Hospitality sector urged not to end up with 'dead licence'

John Finnegan and Patricia Arrell from Millar McCall Wylie
John Finnegan and Patricia Arrell from Millar McCall Wylie John Finnegan and Patricia Arrell from Millar McCall Wylie

A LICENSING law specialist is urging those in the north's hospitality sector to carefully check and renew their liquor licences before the deadline of September 30 and not end up with a 'dead licence'.

Bars, off-licences, hotels and restaurants must renew their licence every five years under the terms of the Licensing (Northern Ireland) Order 1996, with more than 1,800 licence holders currently in the process of renewing.

And John Finnegan of Belfast law firm Millar McCall Wylie says the risk of not renewing a licence, or renewing it inaccurately, is significant.

He said: “During the pandemic, most hospitality businesses had to reshape their premises, utilise outside spaces and generally undergo changes in order to keep trading whilst complying with varying restrictions.

“It's advisable that operators immediately obtain a copy of the licensing plan for their premises held by the court and check it against the current layout on the ground. Steps can then be taken to remedy any discrepancy ahead of the renewal deadline.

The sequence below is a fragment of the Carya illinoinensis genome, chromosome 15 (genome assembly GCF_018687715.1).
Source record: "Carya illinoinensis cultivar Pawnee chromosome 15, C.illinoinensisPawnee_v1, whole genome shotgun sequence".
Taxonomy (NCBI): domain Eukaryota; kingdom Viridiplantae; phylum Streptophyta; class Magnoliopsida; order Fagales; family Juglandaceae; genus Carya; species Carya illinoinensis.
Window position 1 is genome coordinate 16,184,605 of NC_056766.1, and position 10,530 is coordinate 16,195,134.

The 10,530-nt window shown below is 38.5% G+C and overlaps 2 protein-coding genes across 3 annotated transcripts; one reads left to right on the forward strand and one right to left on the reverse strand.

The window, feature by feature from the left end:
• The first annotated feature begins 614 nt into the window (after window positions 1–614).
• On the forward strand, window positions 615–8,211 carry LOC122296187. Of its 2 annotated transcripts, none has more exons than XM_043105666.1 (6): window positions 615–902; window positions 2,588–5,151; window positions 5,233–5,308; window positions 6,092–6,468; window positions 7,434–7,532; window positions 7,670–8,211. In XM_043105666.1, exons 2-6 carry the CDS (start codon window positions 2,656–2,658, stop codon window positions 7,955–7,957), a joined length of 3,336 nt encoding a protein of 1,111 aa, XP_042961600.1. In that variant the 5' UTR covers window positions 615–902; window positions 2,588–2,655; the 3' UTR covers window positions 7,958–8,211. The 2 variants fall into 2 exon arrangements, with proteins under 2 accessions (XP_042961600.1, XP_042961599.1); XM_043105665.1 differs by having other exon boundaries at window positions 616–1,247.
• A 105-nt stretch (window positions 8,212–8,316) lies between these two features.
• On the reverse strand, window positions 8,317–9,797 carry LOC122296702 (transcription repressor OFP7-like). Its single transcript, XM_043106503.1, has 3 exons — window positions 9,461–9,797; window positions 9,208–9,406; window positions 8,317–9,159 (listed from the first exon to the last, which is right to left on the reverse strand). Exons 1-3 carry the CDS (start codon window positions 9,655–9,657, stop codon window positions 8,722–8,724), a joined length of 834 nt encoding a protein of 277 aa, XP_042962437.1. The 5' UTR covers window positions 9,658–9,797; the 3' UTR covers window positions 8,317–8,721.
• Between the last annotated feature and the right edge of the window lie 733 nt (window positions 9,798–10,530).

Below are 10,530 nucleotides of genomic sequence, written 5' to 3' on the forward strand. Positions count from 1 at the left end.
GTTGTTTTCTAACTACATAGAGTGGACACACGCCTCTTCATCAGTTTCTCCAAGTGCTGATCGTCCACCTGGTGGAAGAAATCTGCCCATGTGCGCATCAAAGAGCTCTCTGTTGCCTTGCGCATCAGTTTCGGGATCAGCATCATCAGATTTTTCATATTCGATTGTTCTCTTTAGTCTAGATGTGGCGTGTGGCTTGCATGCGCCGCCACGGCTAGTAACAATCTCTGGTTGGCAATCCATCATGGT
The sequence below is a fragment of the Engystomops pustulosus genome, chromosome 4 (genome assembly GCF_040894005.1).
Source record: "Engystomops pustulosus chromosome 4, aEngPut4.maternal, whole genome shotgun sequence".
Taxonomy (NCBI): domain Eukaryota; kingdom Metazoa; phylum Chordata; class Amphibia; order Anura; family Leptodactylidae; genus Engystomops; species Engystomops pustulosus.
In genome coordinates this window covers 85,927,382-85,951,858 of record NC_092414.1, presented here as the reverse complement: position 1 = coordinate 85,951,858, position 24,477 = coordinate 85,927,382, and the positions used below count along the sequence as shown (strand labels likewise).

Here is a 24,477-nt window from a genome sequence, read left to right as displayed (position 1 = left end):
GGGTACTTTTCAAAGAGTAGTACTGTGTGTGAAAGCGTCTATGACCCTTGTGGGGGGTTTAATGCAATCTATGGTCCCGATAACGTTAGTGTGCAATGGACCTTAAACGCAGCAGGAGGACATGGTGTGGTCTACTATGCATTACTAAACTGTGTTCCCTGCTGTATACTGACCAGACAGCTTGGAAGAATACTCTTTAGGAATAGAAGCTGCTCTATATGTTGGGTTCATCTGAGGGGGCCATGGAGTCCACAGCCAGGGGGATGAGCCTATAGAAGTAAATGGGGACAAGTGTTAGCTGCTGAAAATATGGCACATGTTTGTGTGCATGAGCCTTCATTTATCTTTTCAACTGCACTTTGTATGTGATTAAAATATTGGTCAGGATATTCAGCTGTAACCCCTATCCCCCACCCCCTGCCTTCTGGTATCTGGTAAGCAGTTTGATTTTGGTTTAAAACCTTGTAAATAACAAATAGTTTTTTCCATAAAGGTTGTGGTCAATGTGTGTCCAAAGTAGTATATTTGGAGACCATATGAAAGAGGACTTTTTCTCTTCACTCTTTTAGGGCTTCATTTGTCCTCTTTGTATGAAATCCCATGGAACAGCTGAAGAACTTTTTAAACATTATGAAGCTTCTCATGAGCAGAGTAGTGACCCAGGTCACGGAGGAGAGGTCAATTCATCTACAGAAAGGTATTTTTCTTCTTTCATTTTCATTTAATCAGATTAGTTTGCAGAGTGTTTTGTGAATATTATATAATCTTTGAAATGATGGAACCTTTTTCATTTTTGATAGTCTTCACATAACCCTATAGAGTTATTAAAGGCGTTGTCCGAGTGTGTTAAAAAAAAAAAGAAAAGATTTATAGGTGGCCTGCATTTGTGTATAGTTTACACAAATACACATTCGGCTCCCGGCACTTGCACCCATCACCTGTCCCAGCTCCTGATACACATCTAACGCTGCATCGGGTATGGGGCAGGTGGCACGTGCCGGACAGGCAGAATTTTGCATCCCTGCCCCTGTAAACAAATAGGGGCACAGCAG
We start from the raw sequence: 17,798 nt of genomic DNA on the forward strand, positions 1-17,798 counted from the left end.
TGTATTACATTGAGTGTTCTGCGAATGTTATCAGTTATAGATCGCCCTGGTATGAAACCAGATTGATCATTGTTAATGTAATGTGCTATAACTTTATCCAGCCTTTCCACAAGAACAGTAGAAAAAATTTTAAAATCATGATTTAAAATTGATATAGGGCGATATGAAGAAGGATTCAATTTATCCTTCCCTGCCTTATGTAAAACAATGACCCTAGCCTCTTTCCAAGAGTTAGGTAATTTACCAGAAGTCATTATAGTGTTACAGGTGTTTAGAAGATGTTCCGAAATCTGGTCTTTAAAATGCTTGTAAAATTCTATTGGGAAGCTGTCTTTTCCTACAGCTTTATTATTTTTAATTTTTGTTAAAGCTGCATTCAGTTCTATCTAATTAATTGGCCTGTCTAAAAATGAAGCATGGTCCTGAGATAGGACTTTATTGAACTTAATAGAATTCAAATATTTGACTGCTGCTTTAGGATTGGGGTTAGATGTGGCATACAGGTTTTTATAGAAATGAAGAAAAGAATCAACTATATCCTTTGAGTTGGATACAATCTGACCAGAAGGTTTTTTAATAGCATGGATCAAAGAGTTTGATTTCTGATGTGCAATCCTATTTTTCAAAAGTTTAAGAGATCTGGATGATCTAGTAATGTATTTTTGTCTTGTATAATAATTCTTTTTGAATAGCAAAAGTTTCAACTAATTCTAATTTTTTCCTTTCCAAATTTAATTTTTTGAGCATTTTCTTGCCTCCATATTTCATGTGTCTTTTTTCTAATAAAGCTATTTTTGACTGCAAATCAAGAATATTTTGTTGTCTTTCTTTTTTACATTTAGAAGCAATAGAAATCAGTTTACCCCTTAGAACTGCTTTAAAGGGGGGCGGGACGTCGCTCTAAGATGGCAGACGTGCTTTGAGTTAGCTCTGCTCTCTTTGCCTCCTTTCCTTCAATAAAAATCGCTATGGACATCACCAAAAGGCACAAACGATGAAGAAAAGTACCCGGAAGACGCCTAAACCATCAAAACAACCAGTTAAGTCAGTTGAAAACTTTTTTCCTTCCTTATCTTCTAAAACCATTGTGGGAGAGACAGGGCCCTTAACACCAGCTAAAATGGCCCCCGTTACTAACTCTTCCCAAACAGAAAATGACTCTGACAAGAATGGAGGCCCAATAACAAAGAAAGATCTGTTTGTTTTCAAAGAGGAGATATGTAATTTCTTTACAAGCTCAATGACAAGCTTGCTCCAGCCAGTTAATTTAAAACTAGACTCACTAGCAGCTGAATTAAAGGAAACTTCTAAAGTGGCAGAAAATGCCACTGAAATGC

“If a licence renewal is overlooked and a deadline missed, this can lead to damaging periods of closure or at worst a ‘dead’ licence, which could potentially be terminal for the business.”

He added: “Equally, it's vital to bear in mind that the licence applicant is confirming that no alterations have been made to the premises since the previous renewal without the consent of the court.

“If this confirmation is given and later proves inaccurate, there is a real risk that the licence can be deemed void at a later date,” added Mr Finnegan, whose firm is currently offering a ‘licence health check’ to help operators ensure they are renewing the correct licence for their business and to guide them through the renewal process.

The renewals come as new legislation introduced last October allowed pubs and hotels in Northern Ireland to apply to serve drinks until 2am up to 104 nights per year, and to extend drinking-up time from 30 minutes to an hour, meaning premises with the correct entertainment licences would not close until at least 3am.

The changes also included all additional restrictions on opening hours over Easter weekend being removed and opening hours on Sunday evenings falling in line with other evenings.